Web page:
Revival Audio Atalante 3 loudspeaker
Life as an audio reviewer is always more satisfying when a product like the Atalante 3 sounds at least as good if not better in one’s own system as it did at a hi-fi show. Such it was with this two-way standmount from a relative newcomer to market. Revival Audio is based in Mulhouse, France close to the German border in the wonderful Alsace region. Formed in 2022, a new company it might be but behind it lies a great deal of experience and professionalism spanning four decades and work across many well-known audio brands.
The co-founding figures behind the company are design engineer Daniel Emonts and CEO Jacky Lee. Daniel brings over 30 years of experience and is the name behind many legendary transducers from the likes of Altec-Lansing, Focal and, most recently at Dynaudio. He began building speakers aged just 14 and has dedicated his life to acoustics. Jacky Lee also worked at Dynaudio, ultimately as Chief Commercial Officer, having previously been with IBM in his home country, Taiwan. The duo look like the ideal partnership for a solid commercial engineering enterprise
Two models were launched initially in the Atalante range, the large three-way 5 and the smaller Atalante 3 which I heard making wonderful sounds at the inaugural Oslo hi-fi show earlier this year. In fact, it sounded so good under ‘show conditions’ that I had to try it in my own system.
Designed and built in France, the company prefers to make components in-house, rather than buying off-the-shelf. To keep costs down, and the price really competitive, the cabinets are hand-crafted in the Far East and sent to Mulhouse for final assembly. It is a shrewd move because this almost LS5/9-sized speaker sells for about half the price of my similarly sized Harbeth M30.1s. That’s a notable saving!
Atalante 3 design
Looking rather traditionally British in its design concept, and sounding anything but ‘French’ as we shall discover, the Atalante 3 is described as a two-way bookshelf loudspeaker, although the term is misleading since a large 45Hz rear reflex port makes the unit unsuitable for bookshelf placement. No, these are standmount speakers and benefit from space around the cabinets to create a delightfully natural sound.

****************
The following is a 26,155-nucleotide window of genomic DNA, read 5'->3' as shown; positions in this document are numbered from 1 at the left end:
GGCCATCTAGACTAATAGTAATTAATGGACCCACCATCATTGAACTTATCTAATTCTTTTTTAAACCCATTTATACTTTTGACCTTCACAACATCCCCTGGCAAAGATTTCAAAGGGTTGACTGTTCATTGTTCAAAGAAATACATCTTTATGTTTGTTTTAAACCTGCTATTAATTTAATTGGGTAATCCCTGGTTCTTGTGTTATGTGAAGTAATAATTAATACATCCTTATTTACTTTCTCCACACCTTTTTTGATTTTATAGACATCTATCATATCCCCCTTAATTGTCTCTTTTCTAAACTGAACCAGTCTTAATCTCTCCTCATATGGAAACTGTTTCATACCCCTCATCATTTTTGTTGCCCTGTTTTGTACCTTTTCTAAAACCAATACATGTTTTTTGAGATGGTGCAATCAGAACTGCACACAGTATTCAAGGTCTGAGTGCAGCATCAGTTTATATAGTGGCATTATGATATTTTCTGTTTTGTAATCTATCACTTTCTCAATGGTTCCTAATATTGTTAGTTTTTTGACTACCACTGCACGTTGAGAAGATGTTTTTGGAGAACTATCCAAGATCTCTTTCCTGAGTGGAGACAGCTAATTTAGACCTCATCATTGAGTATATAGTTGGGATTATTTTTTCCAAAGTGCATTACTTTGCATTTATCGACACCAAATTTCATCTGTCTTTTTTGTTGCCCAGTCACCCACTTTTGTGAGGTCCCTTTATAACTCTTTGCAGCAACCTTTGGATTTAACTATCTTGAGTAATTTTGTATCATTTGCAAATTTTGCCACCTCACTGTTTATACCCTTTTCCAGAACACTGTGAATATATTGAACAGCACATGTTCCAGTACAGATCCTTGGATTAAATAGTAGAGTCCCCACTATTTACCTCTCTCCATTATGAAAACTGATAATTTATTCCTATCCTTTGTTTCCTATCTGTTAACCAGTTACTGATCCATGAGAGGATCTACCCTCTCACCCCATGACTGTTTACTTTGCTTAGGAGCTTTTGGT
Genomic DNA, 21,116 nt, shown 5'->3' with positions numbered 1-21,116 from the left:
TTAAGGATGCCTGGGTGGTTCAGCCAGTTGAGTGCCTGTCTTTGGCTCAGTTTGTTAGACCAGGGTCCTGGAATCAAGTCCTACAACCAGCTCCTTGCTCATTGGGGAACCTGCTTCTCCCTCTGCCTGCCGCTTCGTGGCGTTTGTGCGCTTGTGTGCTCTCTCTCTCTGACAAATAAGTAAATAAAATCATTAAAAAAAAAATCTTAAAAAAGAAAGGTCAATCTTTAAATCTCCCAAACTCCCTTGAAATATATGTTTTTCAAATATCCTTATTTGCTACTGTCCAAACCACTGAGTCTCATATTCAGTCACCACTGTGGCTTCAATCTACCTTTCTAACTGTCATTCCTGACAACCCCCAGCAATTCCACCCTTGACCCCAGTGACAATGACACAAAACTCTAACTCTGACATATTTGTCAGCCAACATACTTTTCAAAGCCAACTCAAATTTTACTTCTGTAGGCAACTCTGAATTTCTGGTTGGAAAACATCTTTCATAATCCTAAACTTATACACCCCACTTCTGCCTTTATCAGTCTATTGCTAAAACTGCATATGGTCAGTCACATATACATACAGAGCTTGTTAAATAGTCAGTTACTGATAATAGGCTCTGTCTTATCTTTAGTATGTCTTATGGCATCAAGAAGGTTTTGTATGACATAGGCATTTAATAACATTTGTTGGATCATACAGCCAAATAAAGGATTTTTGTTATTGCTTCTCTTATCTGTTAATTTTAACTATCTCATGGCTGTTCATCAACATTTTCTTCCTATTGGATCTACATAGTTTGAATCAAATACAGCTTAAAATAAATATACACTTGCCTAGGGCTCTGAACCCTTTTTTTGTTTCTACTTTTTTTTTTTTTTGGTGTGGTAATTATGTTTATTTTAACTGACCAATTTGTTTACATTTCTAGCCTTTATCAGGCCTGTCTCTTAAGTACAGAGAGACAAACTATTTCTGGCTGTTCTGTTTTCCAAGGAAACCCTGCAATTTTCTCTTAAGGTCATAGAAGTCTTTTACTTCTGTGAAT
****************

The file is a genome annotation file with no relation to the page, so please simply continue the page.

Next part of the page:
Combining a 28mm soft-dome tweeter, with patented technology, and what’s claimed to be the first basalt-sandwich construction mid/bass driver in a reflex cabinet, the design is packed with technical innovations. The tweeter features built-in ARID (Anti Reflection Inner Dome) patented technology along with specialized back-chamber design, with the aim of absorbing over 95% of reflections.
The sandwich-design woofer is seen as the best balance between rigidity and light weight, with its high damping construction providing fast and smooth responses with tight bass dynamics. The cone relies on an unusual material for this application, namely basalt, extracted from grey igneous lava stone, giving it sustainability credentials above all those plastic speaker cones. The cone is a sandwich with basalt-fibre fabric as the top layer, a polymer glue with felt in the middle, and a customised foam-based cone as the bottom layer. Hundreds of hours of R&D were involved to determine the best-sounding solution here.
The cabinets are worthy of mention, finished as they are in a dark walnut veneer. A split just above the midpoint allows for a distinctive inlay line around the box, meeting on the front baffle with a discreet laser-etched rosette for the Revival logo. There is also branding to the outer side of each cabinet.
Supplied as ‘mirror image’ cabinets (and reminiscent of a classic 1970s design), the tweeter on each speaker is offset, rather than vertically aligned to the woofer. This gives the option of having the tweeter either on the outside (probably ideal in smaller rooms) or on the inside to deliver more treble energy to the listening position. The units are marked Left and Right although the user is free to choose of course. I followed orders and had the tweeters outermost but with one variant. The grey fabric grilles are in two sections, one covering the main driver and a second the tweeter unit. For optimum sound in my environment, I removed the lower grille portion but retained the upper ones. Foam bungs are also supplied to plug the rear ports and reduce the bass extension, although I didn’t find them necessary. The connections are a single set of binding posts connected to a crossover with “as few components as possible, but all that are needed”.
Sitting comfortably on my lightweight open-frame stands, the Atalante 3s were easy to site in the room and benefitted from clear space from the walls which improved performance allowed the large rear port to function at its best. Dedicated stands are available for those who need them although I used my Tonträger ones to good effect, toed-in towards the listening position ever so slightly.